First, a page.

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The Treaty of Breda medal

Large silver medal of Charles II issued to commemorate England’s extraordinary efforts to increase her navy which enabled her to face the Dutch fleet with strength culminating in the Peace of Breda in 1667.

CHARLES II, THE PEACE OF BREDA, SILVER MEDAL, 1667
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This large undated medal was made to commemorate England’s extraordinary efforts to increase her navy in 1666, enabling her to put to sea, after a lapse of a few weeks, the best fleet hitherto possessed by this country in terms of standard and number of ships, artillery and crew. 

The reverse also suggests that the piece refers to successful naval engagements that were carried out against the French that year. The medals were made early in 1667 and the figure of Britannia is modelled on Mrs Stuart, later to be the Duchess of Richmond who was Charles’s mistress. 

Samuel Pepys in his diary entry of 25 Feb. 1667 writes:

“At my goldsmith’s did observe the King’s new medall, where in little there is Mrs Stewart’s face as well done as ever I saw anything in my whole life, I think : and a pretty thing it is that he should choose her face to represent Britannia by”.The edge legend may have been added as an afterthought and it is this that gives the piece relevance to the Peace of Breda.

The Treaty of Breda was signed at the Dutch city of Breda, 31 July (Gregorian calendar), 1667, by England, the United Provinces (Netherlands), France, and Denmark. It brought a hasty and inconclusive end to the Second Anglo-Dutch War (1665–1667), as Louis XIV’s forces began invading the Spanish Netherlands as part of the War of Devolution, but left many territorial disputes unresolved. It was thus a typical quick uti possidetis treaty.

In the latter stages of the war, the Dutch had prevailed. Lieutenant-Admiral Michiel de Ruyter virtually controlled the seas around the south coast of England, following his successful raid on the Medway, and his presence there encouraged English commissioners to sue for peace quickly. Negotiations, which had been long protracted, and had actually been commenced in Breda before the raid, then took only 10 days to conclude after the resumption of talks.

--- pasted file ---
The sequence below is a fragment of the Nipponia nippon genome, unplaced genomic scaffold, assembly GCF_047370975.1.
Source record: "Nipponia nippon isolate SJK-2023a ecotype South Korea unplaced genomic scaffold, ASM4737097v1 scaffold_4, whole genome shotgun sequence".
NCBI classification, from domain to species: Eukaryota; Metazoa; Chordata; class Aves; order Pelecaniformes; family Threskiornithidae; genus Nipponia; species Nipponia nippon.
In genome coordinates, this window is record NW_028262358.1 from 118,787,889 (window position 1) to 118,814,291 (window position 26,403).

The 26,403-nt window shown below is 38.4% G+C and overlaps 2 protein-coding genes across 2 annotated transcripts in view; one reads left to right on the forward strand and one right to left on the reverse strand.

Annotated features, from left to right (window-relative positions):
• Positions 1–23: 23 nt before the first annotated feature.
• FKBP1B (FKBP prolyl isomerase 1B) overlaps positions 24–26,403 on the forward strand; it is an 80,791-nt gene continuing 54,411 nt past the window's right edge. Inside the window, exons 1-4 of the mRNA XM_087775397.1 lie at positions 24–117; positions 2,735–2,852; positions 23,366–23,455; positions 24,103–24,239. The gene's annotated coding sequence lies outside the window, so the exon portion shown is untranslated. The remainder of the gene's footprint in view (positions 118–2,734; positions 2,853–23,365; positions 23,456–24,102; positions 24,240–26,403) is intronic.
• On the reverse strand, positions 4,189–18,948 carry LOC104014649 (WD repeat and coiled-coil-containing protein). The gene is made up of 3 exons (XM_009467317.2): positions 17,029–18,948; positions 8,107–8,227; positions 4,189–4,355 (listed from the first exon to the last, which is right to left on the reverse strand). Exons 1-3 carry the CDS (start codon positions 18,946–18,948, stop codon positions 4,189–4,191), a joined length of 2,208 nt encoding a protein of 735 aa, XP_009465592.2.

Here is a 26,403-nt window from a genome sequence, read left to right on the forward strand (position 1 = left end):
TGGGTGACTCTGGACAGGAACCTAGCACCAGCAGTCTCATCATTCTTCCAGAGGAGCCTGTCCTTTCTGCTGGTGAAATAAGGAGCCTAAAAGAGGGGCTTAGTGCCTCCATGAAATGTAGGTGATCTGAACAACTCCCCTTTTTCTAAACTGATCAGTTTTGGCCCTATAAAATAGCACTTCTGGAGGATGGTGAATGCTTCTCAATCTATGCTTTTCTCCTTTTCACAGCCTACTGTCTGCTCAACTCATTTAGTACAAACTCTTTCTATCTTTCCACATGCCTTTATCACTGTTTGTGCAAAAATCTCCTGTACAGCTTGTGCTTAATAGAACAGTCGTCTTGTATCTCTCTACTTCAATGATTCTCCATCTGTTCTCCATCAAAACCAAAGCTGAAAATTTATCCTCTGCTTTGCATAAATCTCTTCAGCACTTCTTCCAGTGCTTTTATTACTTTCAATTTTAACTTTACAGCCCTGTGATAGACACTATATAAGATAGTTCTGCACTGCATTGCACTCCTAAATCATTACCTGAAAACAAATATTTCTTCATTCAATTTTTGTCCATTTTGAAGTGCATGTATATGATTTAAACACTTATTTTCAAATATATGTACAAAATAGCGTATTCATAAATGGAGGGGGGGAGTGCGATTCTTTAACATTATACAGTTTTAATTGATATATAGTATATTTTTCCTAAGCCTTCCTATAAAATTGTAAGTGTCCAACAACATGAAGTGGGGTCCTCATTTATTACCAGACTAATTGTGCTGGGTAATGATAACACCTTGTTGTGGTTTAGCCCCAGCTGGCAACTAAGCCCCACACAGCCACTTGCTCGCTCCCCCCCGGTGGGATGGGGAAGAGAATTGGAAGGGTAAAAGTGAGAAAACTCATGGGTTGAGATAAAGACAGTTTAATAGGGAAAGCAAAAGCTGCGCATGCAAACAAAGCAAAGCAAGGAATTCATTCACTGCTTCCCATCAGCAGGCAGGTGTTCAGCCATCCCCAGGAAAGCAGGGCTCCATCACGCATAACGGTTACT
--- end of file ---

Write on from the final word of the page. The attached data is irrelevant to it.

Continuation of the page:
During the negotiations, the English commissioners (Denzil Holles and Henry Coventry) offered to return New Netherland in exchange for their sugar factories on the coast of Surinam, that had been taken by Abraham Crijnssen earlier in 1667. The Dutch side declined. In the East Indies, the Dutch secured a worldwide monopoly on nutmeg by forcing England to give up their claim on Run, the most remote of the Banda Islands. The Navigation Acts were moderated in that the Dutch were now allowed to ship German goods, if imported over the Rhine, to England.

In short, the Dutch gave up having colonies in America for controlling access to sugar from the West Indies! As communications were slow, special dates were established for the different parts of the world, on which legal hostilities would end: 5 September for the English Channel and the North Sea, 5 October for the other European seas, 2 November for the African coast north of the equator and 24 April 1668 for the rest of the world.

In North America, Acadia was returned to France, without specifying what territories were actually involved on the ground. Thomas Temple, the proprietor, residing in Boston, had been given a charter by Cromwell, which was ignored in the Treaty, and the actual handing off was delayed at the site until 1670. In addition, the conquest of New Netherland by the English was confirmed on 21 July 1667, producing the Colonies of New York, New Jersey, Pennsylvania, and Delaware.

In the Caribbean, the island of Saint Kitts was re-partitioned between English and French forces. The most complete contemporary account of the war was published first in Dutch, then in French in 1668 as a Description exacte de tout ce qui s’est passé dans les guerres. It contains a list of Dutch vessels and goods lost in North America, an account of the 1664 capture of New Amsterdam (New York City today) with the articles of surrender to Governor Richard Nicolls, and Michiel de Ruyter’s voyage to the West Indies.

The Dutch commemorated the Treaty of Breda with a patriotic engraving. The parties agreed to postpone a discussion of the pawning of Orkney (1468) and Shetland (1469) until a future occasion.

This article was written by Numismatic Consultant Richard Gladdle.

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